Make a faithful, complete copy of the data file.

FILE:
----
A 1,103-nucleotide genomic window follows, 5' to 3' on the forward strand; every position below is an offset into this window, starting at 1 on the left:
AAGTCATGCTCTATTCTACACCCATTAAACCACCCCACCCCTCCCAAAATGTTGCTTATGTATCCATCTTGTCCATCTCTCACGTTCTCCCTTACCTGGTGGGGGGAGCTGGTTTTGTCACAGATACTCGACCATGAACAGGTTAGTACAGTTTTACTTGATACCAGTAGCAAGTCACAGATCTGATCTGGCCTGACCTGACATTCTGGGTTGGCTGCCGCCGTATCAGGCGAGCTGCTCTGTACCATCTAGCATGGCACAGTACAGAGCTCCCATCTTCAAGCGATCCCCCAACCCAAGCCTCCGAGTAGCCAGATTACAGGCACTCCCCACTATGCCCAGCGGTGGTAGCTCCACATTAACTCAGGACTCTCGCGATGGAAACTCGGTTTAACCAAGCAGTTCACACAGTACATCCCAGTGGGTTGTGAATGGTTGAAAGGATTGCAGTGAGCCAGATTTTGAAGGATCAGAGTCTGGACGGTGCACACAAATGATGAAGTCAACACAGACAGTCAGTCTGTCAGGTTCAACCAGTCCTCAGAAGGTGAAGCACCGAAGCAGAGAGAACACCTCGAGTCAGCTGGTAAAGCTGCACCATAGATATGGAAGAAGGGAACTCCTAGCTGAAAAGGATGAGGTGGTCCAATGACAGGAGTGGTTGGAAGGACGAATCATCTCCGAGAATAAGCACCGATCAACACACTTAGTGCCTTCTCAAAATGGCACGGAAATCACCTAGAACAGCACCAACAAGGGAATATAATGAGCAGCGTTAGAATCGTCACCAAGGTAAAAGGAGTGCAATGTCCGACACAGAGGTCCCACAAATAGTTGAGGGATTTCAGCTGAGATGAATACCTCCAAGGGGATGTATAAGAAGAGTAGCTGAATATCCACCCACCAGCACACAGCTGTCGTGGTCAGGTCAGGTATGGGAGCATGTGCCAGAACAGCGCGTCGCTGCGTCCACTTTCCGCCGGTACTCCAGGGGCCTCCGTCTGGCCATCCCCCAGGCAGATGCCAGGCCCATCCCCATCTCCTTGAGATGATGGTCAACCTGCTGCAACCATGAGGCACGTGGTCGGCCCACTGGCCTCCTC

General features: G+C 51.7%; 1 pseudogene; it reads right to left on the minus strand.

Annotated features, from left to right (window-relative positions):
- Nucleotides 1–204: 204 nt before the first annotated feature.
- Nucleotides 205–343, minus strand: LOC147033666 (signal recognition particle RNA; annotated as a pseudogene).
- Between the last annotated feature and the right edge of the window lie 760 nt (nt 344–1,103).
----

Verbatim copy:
A 1,103-nucleotide genomic window follows, 5' to 3' on the forward strand; every position below is an offset into this window, starting at 1 on the left:
AAGTCATGCTCTATTCTACACCCATTAAACCACCCCACCCCTCCCAAAATGTTGCTTATGTATCCATCTTGTCCATCTCTCACGTTCTCCCTTACCTGGTGGGGGGAGCTGGTTTTGTCACAGATACTCGACCATGAACAGGTTAGTACAGTTTTACTTGATACCAGTAGCAAGTCACAGATCTGATCTGGCCTGACCTGACATTCTGGGTTGGCTGCCGCCGTATCAGGCGAGCTGCTCTGTACCATCTAGCATGGCACAGTACAGAGCTCCCATCTTCAAGCGATCCCCCAACCCAAGCCTCCGAGTAGCCAGATTACAGGCACTCCCCACTATGCCCAGCGGTGGTAGCTCCACATTAACTCAGGACTCTCGCGATGGAAACTCGGTTTAACCAAGCAGTTCACACAGTACATCCCAGTGGGTTGTGAATGGTTGAAAGGATTGCAGTGAGCCAGATTTTGAAGGATCAGAGTCTGGACGGTGCACACAAATGATGAAGTCAACACAGACAGTCAGTCTGTCAGGTTCAACCAGTCCTCAGAAGGTGAAGCACCGAAGCAGAGAGAACACCTCGAGTCAGCTGGTAAAGCTGCACCATAGATATGGAAGAAGGGAACTCCTAGCTGAAAAGGATGAGGTGGTCCAATGACAGGAGTGGTTGGAAGGACGAATCATCTCCGAGAATAAGCACCGATCAACACACTTAGTGCCTTCTCAAAATGGCACGGAAATCACCTAGAACAGCACCAACAAGGGAATATAATGAGCAGCGTTAGAATCGTCACCAAGGTAAAAGGAGTGCAATGTCCGACACAGAGGTCCCACAAATAGTTGAGGGATTTCAGCTGAGATGAATACCTCCAAGGGGATGTATAAGAAGAGTAGCTGAATATCCACCCACCAGCACACAGCTGTCGTGGTCAGGTCAGGTATGGGAGCATGTGCCAGAACAGCGCGTCGCTGCGTCCACTTTCCGCCGGTACTCCAGGGGCCTCCGTCTGGCCATCCCCCAGGCAGATGCCAGGCCCATCCCCATCTCCTTGAGATGATGGTCAACCTGCTGCAACCATGAGGCACGTGGTCGGCCCACTGGCCTCCTC

General features: G+C 51.7%; 1 pseudogene; it reads right to left on the minus strand.

Annotated features, from left to right (window-relative positions):
- Nucleotides 1–204: 204 nt before the first annotated feature.
- Nucleotides 205–343, minus strand: LOC147033666 (signal recognition particle RNA; annotated as a pseudogene).
- Between the last annotated feature and the right edge of the window lie 760 nt (nt 344–1,103).